Lenin's position on the question of parliamentarianism is only an additional illustration of his incapacity to understand the essential needs and characteristics of the proletarian revolution. His revolution is entirely bourgeois; it is a struggle for the majority, for governmental positions, for a hold upon the law machine. He actually thought it of importance to gain as many votes as possible at election campaigns, to have a strong bolshevik fraction in the parliaments, to help determine form and content of legislation, to take part in political rule. He did not notice at all that today parliamentarianism is a mere bluff, an empty make-believe, and that the real power of bourgeois society rests in entirely different places; that despite all possible parliamentary defeats the bourgeoisie would still have at hand sufficient means to assert its will and interest in non-parliamentary fields. Lenin did not see the demoralising effects parliamentarism had upon the masses, he did not notice the poisoning of public morals through parliamentary corruption. Bribed, bought, and cowed, parliamentary politicians were fearful for their income. There was a time in prefascist Germany when the reactionists in parliament were able to pass any desired law merely by threatening to bring about the dissolution of parliament. There was nothing more terrible to the parliamentary politicians than such a threat which implied the end of their easy incomes. To avoid such an end, they would say yes to anything. And how is it today in Germany, in Russia, in Italy? The parliamentary helots are without opinions, without will, and are nothing more than willing servants of their fascist masters.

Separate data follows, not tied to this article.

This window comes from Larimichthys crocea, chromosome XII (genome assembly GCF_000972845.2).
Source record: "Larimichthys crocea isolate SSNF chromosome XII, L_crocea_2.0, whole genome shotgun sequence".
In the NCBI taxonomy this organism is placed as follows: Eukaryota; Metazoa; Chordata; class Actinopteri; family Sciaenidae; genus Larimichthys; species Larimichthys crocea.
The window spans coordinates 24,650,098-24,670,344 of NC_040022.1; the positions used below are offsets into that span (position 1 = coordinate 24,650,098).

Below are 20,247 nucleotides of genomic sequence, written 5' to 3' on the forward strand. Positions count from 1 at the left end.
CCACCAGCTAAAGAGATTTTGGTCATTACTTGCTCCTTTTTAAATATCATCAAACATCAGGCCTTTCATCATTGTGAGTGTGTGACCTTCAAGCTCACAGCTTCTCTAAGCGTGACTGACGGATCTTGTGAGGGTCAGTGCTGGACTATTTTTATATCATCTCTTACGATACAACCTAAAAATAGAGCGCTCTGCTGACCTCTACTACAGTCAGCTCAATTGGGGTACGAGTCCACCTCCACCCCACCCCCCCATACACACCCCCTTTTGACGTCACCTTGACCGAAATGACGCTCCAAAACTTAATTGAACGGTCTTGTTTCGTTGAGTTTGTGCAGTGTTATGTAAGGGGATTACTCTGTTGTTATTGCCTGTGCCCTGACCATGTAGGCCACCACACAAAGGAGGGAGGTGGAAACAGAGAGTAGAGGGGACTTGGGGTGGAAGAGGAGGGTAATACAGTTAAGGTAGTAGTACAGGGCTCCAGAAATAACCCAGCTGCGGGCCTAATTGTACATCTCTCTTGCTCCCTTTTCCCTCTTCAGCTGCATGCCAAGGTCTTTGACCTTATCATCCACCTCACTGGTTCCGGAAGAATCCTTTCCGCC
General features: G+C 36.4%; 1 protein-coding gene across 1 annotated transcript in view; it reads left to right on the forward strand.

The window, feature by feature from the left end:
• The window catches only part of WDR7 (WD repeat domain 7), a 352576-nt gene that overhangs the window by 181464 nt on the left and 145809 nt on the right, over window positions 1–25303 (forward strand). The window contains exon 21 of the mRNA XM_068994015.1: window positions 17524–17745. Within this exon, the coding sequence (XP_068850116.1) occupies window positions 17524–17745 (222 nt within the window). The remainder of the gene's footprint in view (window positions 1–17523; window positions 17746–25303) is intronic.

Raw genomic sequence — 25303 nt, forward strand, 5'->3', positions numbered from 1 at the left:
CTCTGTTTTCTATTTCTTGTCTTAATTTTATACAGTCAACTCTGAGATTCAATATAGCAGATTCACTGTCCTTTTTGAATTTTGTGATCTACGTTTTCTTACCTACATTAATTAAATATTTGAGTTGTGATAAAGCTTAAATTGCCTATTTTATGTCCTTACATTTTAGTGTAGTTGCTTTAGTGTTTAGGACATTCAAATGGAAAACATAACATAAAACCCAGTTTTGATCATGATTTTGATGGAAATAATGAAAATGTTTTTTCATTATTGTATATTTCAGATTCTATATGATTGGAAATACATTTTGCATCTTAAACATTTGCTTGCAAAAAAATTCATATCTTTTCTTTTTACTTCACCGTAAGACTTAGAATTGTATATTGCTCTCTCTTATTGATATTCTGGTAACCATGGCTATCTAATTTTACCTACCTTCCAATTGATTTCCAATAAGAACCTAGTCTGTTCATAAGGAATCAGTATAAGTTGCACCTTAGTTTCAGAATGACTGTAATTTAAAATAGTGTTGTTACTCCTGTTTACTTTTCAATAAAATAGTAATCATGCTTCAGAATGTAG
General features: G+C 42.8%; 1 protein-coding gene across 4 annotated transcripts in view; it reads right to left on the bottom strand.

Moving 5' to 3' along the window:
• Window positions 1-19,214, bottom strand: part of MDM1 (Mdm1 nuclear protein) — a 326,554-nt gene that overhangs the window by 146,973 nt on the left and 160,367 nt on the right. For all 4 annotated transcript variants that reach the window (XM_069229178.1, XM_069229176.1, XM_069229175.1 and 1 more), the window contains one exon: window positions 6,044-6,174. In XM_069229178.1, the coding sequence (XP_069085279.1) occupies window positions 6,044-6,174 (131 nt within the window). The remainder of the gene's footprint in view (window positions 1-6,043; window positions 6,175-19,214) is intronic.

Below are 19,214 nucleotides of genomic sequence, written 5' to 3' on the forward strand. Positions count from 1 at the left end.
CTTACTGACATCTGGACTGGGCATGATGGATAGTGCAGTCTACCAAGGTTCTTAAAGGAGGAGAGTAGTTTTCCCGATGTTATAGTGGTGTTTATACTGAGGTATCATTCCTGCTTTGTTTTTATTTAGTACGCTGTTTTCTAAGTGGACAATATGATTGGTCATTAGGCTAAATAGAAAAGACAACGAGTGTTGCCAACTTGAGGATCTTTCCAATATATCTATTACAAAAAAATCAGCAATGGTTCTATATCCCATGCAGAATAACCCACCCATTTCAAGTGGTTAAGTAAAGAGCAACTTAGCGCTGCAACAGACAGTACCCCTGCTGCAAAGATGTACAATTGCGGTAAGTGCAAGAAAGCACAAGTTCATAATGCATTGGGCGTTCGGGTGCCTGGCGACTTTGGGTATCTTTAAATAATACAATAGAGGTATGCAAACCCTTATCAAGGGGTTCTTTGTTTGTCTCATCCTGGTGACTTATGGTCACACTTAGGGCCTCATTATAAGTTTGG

There can be no question that parliamentarianism is entirely degenerated and corrupt. But, why didn't the proletariat stop this deterioration of a political instrument which had once been used for their purposes? To end parliamentarism by one heroic revolutionary act would have been far more useful and educational for the proletarian consciousness than the miserable theatre in which parliamentarism has ended in the fascistic society. But such an attitude was entirely foreign to Lenin, as it is foreign to day to Stalin. Lenin was not concerned with the freedom of the workers from their mental and physical slavery; he was not bothered by the false consciousness of the masses and their human self-alienation. The whole problem to him was nothing more nor less than a problem of power. Like a bourgeois, he thought in terms of gains and losses, more or less, credit and debit; and all his business-like computations deal only with external things: membership figures, number of votes, seats in parliaments, control positions. His materialism is a bourgeois materialism, dealing with mechanisms, not with human beings. He is not really able to think in socio-historical terms. Parliament to him is parliament; an abstract concept in a vacuum, holding equal meaning in all nations, at all times. Certainly he acknowledges that parliament passes through different stages, and he points this out in his discussions, but he does not use his own knowledge in his theory and practice. In his pro-parliamentarian polemics he hides behind the early capitalist parliaments in the ascending stage of capitalism, in order not to run out of arguments. And if he attacks the old parliaments, it is from the vantage point of the young and long outmoded. In short, he decides that politics is the art of the possible. However, politics for the workers is the art of revolution.